I remember reading this book as a kid and then passing it to all my friends. Even my friends who weren’t big readers wanted this book in their hands. At the time everyone wanted to read the tame (Although at the time not so tame) dirty bits in it. Yeah this is defiantly a flash back and this book will be forever remind me of my teens. Have you ever read Forever? What did you think of it?
Forever by Judy Blume
Release Date: 1975
Katherine and Michael meet at a New Year’s Eve party. They’re attracted to each other, they grow to love each other. And once they’ve decided their love is forever, they make love.
It’s the beginning of an intense and exclusive relationship, with a future all planned. Until Katherine’s parents insist that she and Michael put their love to the test with a summer apart…
“Forever” is written for an older age group than Judy Blume’s other novels for children. It caused a storm of controversy when it was first published because of its explicit sexual content.
It was a book ahead of its time – and remains, after thirty years in print, a teenage best-seller. America’s No. 1 children’s author has written some of the best books of our time about real-life issues – family stress and pressures, what happens when your parents divorce, the problems of growing up and sexual awakening, bereavement – with insight, sensitivity and honesty.
The response of readers all around the world continues to make her one of the best-loved writers ever published.
Judy Blume spent her childhood in Elizabeth, New Jersey, making up stories inside her head. She has spent her adult years in many places doing the same thing, only now she writes her stories down on paper. Adults as well as children will recognize such Blume titles as: Are You There God? It’s Me, Margaret; Blubber; Just as Long as We’re Together; and the five book series about the irrepressible Fudge. She has also written three novels for adults, Summer Sisters; Smart Women; and Wifey, all of them New York Times bestsellers. More than 80 million copies of her books have been sold, and her work has been translated into thirty-one languages. She receives thousands of letters a year from readers of all ages who share their feelings and concerns with her.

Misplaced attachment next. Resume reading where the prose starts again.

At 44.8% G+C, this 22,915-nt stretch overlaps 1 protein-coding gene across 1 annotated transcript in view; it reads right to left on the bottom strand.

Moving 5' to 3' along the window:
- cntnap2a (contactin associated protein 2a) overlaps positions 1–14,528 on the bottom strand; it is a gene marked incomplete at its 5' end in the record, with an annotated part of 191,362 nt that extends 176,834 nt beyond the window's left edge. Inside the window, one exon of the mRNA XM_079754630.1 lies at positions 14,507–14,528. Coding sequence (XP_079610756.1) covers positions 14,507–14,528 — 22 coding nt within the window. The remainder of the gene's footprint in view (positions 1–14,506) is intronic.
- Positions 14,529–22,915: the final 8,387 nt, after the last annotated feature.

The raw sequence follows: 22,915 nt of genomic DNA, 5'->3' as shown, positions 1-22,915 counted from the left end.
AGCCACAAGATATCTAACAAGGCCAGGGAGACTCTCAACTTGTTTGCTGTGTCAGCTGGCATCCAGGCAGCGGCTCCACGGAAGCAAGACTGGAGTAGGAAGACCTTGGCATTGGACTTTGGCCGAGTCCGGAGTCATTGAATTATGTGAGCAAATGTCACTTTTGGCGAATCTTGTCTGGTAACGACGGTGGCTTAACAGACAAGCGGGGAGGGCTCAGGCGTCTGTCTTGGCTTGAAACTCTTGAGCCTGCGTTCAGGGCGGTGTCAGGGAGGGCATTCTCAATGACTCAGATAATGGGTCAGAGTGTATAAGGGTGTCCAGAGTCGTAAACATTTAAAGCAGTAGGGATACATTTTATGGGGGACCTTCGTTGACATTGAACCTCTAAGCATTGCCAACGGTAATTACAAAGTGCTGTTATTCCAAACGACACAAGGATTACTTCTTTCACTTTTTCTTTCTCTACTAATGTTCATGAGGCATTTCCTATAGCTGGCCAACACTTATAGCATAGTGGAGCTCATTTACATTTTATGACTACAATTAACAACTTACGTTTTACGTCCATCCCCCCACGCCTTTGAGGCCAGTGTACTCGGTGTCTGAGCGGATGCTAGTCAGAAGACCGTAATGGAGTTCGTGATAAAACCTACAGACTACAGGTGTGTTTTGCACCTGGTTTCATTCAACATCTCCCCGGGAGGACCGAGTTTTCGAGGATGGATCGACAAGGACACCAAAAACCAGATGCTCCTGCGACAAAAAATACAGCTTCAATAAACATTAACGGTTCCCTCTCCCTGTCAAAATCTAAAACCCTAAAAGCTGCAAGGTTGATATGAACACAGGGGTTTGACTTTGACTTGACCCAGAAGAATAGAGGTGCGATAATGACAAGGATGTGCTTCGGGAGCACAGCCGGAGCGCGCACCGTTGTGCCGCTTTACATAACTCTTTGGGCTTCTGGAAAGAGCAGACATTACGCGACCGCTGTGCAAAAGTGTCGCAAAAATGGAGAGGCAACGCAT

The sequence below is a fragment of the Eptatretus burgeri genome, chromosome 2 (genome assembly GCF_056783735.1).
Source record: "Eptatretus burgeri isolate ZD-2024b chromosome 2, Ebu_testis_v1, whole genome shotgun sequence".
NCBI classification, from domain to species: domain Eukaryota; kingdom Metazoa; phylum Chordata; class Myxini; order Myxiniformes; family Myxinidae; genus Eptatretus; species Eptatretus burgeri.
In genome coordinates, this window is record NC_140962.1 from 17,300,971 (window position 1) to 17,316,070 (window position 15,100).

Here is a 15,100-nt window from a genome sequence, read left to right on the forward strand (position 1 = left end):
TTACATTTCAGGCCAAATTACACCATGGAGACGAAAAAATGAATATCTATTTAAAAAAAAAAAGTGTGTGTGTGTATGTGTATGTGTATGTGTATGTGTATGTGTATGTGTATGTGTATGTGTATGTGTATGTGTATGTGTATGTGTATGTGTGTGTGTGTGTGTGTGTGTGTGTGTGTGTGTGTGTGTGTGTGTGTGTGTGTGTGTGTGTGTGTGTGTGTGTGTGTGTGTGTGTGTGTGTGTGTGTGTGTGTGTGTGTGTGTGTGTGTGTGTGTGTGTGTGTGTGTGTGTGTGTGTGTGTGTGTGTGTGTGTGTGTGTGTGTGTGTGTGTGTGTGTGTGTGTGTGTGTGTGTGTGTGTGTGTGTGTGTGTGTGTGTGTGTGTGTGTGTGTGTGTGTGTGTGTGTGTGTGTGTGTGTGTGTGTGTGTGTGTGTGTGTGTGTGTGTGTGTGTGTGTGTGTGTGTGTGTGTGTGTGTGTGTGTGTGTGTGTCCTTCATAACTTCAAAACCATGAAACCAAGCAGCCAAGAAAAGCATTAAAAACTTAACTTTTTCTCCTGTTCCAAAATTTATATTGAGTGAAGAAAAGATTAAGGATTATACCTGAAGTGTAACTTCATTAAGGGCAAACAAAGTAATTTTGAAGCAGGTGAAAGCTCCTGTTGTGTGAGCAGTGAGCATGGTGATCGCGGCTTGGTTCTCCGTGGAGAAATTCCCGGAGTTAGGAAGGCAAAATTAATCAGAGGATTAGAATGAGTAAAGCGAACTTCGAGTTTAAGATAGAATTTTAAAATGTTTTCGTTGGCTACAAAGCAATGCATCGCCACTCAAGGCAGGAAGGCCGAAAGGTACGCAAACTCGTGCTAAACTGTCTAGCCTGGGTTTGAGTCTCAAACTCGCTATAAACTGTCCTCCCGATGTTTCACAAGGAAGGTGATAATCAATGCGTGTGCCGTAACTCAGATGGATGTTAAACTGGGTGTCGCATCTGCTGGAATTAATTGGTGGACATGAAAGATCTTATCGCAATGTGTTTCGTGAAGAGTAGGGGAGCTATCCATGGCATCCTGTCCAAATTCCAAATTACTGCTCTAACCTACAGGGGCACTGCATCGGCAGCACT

Judy received a B.S. in education from New York University in 1961, which named her a Distinguished Alumna in 1996, the same year the American Library Association honored her with the Margaret A. Edwards Award for Lifetime Achievement. Other recognitions include the Library of Congress Living Legends Award and the 2004 National Book Foundation’s Medal for Distinguished Contribution to American Letters.
She is the founder and trustee of The Kids Fund, a charitable and educational foundation. She serves on the boards of the Author’s Guild; the Society of Children’s Book Writers and Illustrators; the Key West Literary Seminar; and the National Coalition Against Censorship.
Judy is a longtime advocate of intellectual freedom. Finding herself at the center of an organized book banning campaign in the 1980’s she began to reach out to other writers, as well as teachers and librarians, who were under fire. Since then, she has worked tirelessly with the National Coalition Against Censorship to protect the freedom to read. She is the editor of Places I Never Meant To Be, Original Stories by Censored Writers.
Judy has completed a series of four chapter books — The Pain & the Great One — illustrated by New Yorker cartoonist James Stevenson. She has co-written and produced a film adaptation of her book Tiger Eyes, and is currently writing a new novel.
Judy and her husband George Cooper live on islands up and down the east coast. They have three grown children and one grandchild.
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